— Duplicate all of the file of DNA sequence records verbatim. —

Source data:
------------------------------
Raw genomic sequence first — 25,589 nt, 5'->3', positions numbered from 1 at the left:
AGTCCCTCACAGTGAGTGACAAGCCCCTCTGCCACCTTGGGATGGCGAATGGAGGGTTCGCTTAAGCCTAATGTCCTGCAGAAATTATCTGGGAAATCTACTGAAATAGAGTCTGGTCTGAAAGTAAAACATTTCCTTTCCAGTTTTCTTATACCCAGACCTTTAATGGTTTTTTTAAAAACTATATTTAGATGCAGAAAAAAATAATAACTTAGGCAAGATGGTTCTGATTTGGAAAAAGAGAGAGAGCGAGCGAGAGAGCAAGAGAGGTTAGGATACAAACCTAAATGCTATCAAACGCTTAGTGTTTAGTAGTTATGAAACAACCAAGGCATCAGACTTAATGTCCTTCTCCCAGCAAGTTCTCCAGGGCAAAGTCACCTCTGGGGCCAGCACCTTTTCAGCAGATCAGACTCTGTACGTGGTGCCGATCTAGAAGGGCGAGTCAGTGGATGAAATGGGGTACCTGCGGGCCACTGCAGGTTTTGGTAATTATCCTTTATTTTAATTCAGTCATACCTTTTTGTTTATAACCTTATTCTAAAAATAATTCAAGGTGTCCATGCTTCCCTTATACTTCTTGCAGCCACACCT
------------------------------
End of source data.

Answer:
Raw genomic sequence first — 25,589 nt, 5'->3', positions numbered from 1 at the left:
AGTCCCTCACAGTGAGTGACAAGCCCCTCTGCCACCTTGGGATGGCGAATGGAGGGTTCGCTTAAGCCTAATGTCCTGCAGAAATTATCTGGGAAATCTACTGAAATAGAGTCTGGTCTGAAAGTAAAACATTTCCTTTCCAGTTTTCTTATACCCAGACCTTTAATGGTTTTTTTAAAAACTATATTTAGATGCAGAAAAAAATAATAACTTAGGCAAGATGGTTCTGATTTGGAAAAAGAGAGAGAGCGAGCGAGAGAGCAAGAGAGGTTAGGATACAAACCTAAATGCTATCAAACGCTTAGTGTTTAGTAGTTATGAAACAACCAAGGCATCAGACTTAATGTCCTTCTCCCAGCAAGTTCTCCAGGGCAAAGTCACCTCTGGGGCCAGCACCTTTTCAGCAGATCAGACTCTGTACGTGGTGCCGATCTAGAAGGGCGAGTCAGTGGATGAAATGGGGTACCTGCGGGCCACTGCAGGTTTTGGTAATTATCCTTTATTTTAATTCAGTCATACCTTTTTGTTTATAACCTTATTCTAAAAATAATTCAAGGTGTCCATGCTTCCCTTATACTTCTTGCAGCCACACCT